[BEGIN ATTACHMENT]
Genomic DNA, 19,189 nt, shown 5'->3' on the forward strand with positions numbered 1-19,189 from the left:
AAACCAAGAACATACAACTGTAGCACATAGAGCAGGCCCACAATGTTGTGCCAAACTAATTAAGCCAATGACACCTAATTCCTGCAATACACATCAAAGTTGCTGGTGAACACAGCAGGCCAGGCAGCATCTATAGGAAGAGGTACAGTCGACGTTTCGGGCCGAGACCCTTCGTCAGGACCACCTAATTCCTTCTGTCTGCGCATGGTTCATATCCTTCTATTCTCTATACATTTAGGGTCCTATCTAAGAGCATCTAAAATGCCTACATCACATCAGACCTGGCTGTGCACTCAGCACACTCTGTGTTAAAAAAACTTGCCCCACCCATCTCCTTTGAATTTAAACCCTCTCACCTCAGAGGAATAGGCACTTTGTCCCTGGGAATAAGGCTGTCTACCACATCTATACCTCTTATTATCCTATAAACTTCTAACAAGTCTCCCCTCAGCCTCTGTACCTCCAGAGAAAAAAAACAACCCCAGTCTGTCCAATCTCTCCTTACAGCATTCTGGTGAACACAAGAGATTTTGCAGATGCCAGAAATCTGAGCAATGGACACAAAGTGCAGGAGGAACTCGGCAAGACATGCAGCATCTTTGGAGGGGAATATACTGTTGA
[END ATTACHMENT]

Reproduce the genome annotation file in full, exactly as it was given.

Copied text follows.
Genomic DNA, 19,189 nt, shown 5'->3' on the forward strand with positions numbered 1-19,189 from the left:
AAACCAAGAACATACAACTGTAGCACATAGAGCAGGCCCACAATGTTGTGCCAAACTAATTAAGCCAATGACACCTAATTCCTGCAATACACATCAAAGTTGCTGGTGAACACAGCAGGCCAGGCAGCATCTATAGGAAGAGGTACAGTCGACGTTTCGGGCCGAGACCCTTCGTCAGGACCACCTAATTCCTTCTGTCTGCGCATGGTTCATATCCTTCTATTCTCTATACATTTAGGGTCCTATCTAAGAGCATCTAAAATGCCTACATCACATCAGACCTGGCTGTGCACTCAGCACACTCTGTGTTAAAAAAACTTGCCCCACCCATCTCCTTTGAATTTAAACCCTCTCACCTCAGAGGAATAGGCACTTTGTCCCTGGGAATAAGGCTGTCTACCACATCTATACCTCTTATTATCCTATAAACTTCTAACAAGTCTCCCCTCAGCCTCTGTACCTCCAGAGAAAAAAAACAACCCCAGTCTGTCCAATCTCTCCTTACAGCATTCTGGTGAACACAAGAGATTTTGCAGATGCCAGAAATCTGAGCAATGGACACAAAGTGCAGGAGGAACTCGGCAAGACATGCAGCATCTTTGGAGGGGAATATACTGTTGA